As the tech landscape changes, CIOs must take on more of a role of a conductor and understand how to bring together teams and groups effectively.
Once upon a time in an enterprise not so far away, CIOs were charged with overseeing systems that dictated the way work took place. The lifespans of these hardware and software solutions were measured in years or decades. That meant that change took place…ever…so…slowly.
Today, IT is no longer master of the universe. CIOs are faced with shadow IT, BYOD, plug-in clouds and an array of other tools and systems that often present challenges that would make herding cats seem simple. It's more akin to herding butterflies. It's safe to say that things have gotten a whole lot more complicated and there's no end in sight.
Yet, too often lost in the shuffle is the fact that a best practice approach to IT requires a CIO to think and act very differently than just a few years ago. Increasingly, IT must take a backseat to technology decisions. What's more, it's not so much about having the shiniest new technology or the spiffiest hardware and software–though systems are still critically important. It's how everything is positioned and connected.
All of this may seem like a trip down the rabbit hole. There are mobile apps to deal with, APIs to manage, clouds to oversee, RFID deployments to administer, beacons to position, data repositories to understand and both legacy and new hardware with which to cope. There's open source, data science and entirely different financial models for managing resources.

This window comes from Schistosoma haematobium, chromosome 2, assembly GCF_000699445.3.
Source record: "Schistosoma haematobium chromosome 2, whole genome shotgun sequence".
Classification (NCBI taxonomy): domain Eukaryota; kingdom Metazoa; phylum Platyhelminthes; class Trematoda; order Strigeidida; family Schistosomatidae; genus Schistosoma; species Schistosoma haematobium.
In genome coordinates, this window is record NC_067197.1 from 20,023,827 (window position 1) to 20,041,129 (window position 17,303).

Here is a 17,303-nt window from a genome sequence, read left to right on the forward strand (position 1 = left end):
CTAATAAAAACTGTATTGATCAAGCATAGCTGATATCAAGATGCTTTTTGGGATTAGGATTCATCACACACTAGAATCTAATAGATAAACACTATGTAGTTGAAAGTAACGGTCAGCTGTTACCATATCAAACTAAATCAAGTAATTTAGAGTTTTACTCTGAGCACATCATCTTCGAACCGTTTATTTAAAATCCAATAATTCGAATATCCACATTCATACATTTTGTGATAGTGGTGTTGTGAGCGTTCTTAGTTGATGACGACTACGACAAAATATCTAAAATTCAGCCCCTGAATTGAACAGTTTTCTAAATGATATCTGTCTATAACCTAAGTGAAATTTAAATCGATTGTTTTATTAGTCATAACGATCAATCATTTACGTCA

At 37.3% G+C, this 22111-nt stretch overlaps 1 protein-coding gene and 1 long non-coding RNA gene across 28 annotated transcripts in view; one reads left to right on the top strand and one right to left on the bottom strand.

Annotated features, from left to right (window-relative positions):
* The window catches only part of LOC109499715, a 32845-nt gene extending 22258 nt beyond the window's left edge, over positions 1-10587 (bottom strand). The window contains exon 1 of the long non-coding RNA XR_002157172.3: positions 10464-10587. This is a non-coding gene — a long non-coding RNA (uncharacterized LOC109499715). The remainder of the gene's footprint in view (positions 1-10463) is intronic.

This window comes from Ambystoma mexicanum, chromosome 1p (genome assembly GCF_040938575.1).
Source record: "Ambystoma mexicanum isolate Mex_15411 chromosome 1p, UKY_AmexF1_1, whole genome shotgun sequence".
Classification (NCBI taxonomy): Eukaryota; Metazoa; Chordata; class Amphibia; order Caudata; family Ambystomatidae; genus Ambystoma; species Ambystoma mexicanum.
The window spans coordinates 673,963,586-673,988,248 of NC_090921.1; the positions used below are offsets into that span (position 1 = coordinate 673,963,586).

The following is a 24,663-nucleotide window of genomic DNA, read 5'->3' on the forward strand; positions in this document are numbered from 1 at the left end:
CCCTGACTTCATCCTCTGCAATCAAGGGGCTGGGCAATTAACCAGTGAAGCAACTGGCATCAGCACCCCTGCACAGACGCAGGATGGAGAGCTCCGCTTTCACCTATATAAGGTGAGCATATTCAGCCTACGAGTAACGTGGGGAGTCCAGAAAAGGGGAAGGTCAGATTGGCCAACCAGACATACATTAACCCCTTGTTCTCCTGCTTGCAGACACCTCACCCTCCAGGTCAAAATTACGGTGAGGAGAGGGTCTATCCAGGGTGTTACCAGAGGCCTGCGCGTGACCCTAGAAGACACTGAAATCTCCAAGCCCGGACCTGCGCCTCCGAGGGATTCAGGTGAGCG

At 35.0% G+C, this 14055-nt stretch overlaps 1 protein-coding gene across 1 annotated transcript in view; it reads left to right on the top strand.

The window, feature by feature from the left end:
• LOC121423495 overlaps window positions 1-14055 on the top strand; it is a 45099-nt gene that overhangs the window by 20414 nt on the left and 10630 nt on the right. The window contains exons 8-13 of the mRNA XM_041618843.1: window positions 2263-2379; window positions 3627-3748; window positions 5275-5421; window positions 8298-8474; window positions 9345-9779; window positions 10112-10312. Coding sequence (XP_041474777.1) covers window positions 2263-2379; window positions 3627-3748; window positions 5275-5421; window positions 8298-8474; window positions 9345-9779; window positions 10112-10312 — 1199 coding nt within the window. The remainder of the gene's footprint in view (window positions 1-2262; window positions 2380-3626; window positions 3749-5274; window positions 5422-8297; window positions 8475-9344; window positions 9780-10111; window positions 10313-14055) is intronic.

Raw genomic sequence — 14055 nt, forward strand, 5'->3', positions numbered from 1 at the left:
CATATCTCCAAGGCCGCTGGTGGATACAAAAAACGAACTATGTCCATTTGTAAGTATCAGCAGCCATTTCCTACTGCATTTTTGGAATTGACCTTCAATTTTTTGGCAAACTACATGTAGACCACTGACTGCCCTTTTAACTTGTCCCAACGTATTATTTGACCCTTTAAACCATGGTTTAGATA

And all of this merely scratches the surface. Simply put, CIOs must take on more of a role of a conductor and understand how to bring together teams and groups effectively. This may mean embedding IT staff on business teams or business representatives on IT teams. It may require peering into processes in entirely new ways and understanding what really happens in stores, plants and other facilities.
In this upside down and inside out world, input from employees and customers is sometimes more valuable than input from managers. Ideas for improvements can come from anywhere and at any time. Understanding workflows and business processes in a multi-dimensional way is critical. As Lanny Cohen, global chief technology officer for consulting firm Capgemini put it: "The focus must be on how to marry technologies and create an entirely different experience or benefit."
Samuel Greengard, a contributor to CIO Insight, writes about business, technology and other topics. His forthcoming book, The Internet of Things (MIT Press), will be released in the spring of 2015.
This article was originally published on 04-22-2015